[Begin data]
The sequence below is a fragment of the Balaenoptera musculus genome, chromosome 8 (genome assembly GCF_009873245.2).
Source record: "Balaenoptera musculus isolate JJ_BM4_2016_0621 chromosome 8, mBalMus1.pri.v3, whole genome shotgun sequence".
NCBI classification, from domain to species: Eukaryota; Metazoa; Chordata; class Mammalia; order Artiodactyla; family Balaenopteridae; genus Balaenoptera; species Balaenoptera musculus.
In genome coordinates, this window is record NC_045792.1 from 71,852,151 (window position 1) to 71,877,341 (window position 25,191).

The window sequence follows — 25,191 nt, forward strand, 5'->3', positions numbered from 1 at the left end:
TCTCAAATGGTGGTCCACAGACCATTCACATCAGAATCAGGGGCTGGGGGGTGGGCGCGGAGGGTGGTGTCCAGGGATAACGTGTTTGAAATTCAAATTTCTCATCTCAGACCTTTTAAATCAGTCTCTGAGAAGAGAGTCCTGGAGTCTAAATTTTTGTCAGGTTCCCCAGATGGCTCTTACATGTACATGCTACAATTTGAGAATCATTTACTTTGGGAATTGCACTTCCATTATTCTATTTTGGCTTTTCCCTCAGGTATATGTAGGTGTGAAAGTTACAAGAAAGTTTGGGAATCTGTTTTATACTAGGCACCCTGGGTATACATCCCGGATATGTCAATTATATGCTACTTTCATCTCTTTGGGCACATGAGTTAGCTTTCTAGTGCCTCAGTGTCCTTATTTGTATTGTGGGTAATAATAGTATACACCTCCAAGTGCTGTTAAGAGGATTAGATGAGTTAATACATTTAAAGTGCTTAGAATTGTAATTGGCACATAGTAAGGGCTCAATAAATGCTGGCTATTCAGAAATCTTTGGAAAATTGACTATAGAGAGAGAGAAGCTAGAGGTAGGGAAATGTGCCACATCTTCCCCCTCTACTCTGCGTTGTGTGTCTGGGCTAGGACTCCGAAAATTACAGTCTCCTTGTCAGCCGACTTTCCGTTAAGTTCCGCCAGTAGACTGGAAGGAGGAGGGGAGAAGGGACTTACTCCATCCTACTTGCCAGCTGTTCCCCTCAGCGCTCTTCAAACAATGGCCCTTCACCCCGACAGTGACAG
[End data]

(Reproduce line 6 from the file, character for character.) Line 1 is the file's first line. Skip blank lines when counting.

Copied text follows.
TCTCAAATGGTGGTCCACAGACCATTCACATCAGAATCAGGGGCTGGGGGGTGGGCGCGGAGGGTGGTGTCCAGGGATAACGTGTTTGAAATTCAAATTTCTCATCTCAGACCTTTTAAATCAGTCTCTGAGAAGAGAGTCCTGGAGTCTAAATTTTTGTCAGGTTCCCCAGATGGCTCTTACATGTACATGCTACAATTTGAGAATCATTTACTTTGGGAATTGCACTTCCATTATTCTATTTTGGCTTTTCCCTCAGGTATATGTAGGTGTGAAAGTTACAAGAAAGTTTGGGAATCTGTTTTATACTAGGCACCCTGGGTATACATCCCGGATATGTCAATTATATGCTACTTTCATCTCTTTGGGCACATGAGTTAGCTTTCTAGTGCCTCAGTGTCCTTATTTGTATTGTGGGTAATAATAGTATACACCTCCAAGTGCTGTTAAGAGGATTAGATGAGTTAATACATTTAAAGTGCTTAGAATTGTAATTGGCACATAGTAAGGGCTCAATAAATGCTGGCTATTCAGAAATCTTTGGAAAATTGACTATAGAGAGAGAGAAGCTAGAGGTAGGGAAATGTGCCACATCTTCCCCCTCTACTCTGCGTTGTGTGTCTGGGCTAGGACTCCGAAAATTACAGTCTCCTTGTCAGCCGACTTTCCGTTAAGTTCCGCCAGTAGACTGGAAGGAGGAGGGGAGAAGGGACTTACTCCATCCTACTTGCCAGCTGTTCCCCTCAGCGCTCTTCAAACAATGGCCCTTCACCCCGACAGTGACAG